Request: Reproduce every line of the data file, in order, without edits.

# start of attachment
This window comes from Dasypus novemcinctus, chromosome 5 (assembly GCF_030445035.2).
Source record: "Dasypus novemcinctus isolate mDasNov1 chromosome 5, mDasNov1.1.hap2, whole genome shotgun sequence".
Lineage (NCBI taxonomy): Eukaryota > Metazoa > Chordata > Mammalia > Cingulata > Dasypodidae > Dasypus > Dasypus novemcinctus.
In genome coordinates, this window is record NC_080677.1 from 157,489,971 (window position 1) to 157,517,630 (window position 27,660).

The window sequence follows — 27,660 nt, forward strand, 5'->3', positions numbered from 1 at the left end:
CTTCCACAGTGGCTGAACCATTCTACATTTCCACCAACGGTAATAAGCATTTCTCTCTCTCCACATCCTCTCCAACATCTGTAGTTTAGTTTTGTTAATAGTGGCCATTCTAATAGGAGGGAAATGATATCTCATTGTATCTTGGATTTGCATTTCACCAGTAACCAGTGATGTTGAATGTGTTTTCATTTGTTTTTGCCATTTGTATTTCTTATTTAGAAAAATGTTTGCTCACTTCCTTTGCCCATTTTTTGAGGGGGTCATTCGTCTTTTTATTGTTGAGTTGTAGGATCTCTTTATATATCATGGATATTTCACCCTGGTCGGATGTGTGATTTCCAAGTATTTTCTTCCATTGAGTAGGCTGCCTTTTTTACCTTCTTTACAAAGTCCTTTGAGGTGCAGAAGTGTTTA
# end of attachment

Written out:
This window comes from Dasypus novemcinctus, chromosome 5 (assembly GCF_030445035.2).
Source record: "Dasypus novemcinctus isolate mDasNov1 chromosome 5, mDasNov1.1.hap2, whole genome shotgun sequence".
Lineage (NCBI taxonomy): Eukaryota > Metazoa > Chordata > Mammalia > Cingulata > Dasypodidae > Dasypus > Dasypus novemcinctus.
In genome coordinates, this window is record NC_080677.1 from 157,489,971 (window position 1) to 157,517,630 (window position 27,660).

The window sequence follows — 27,660 nt, forward strand, 5'->3', positions numbered from 1 at the left end:
CTTCCACAGTGGCTGAACCATTCTACATTTCCACCAACGGTAATAAGCATTTCTCTCTCTCCACATCCTCTCCAACATCTGTAGTTTAGTTTTGTTAATAGTGGCCATTCTAATAGGAGGGAAATGATATCTCATTGTATCTTGGATTTGCATTTCACCAGTAACCAGTGATGTTGAATGTGTTTTCATTTGTTTTTGCCATTTGTATTTCTTATTTAGAAAAATGTTTGCTCACTTCCTTTGCCCATTTTTTGAGGGGGTCATTCGTCTTTTTATTGTTGAGTTGTAGGATCTCTTTATATATCATGGATATTTCACCCTGGTCGGATGTGTGATTTCCAAGTATTTTCTTCCATTGAGTAGGCTGCCTTTTTTACCTTCTTTACAAAGTCCTTTGAGGTGCAGAAGTGTTTA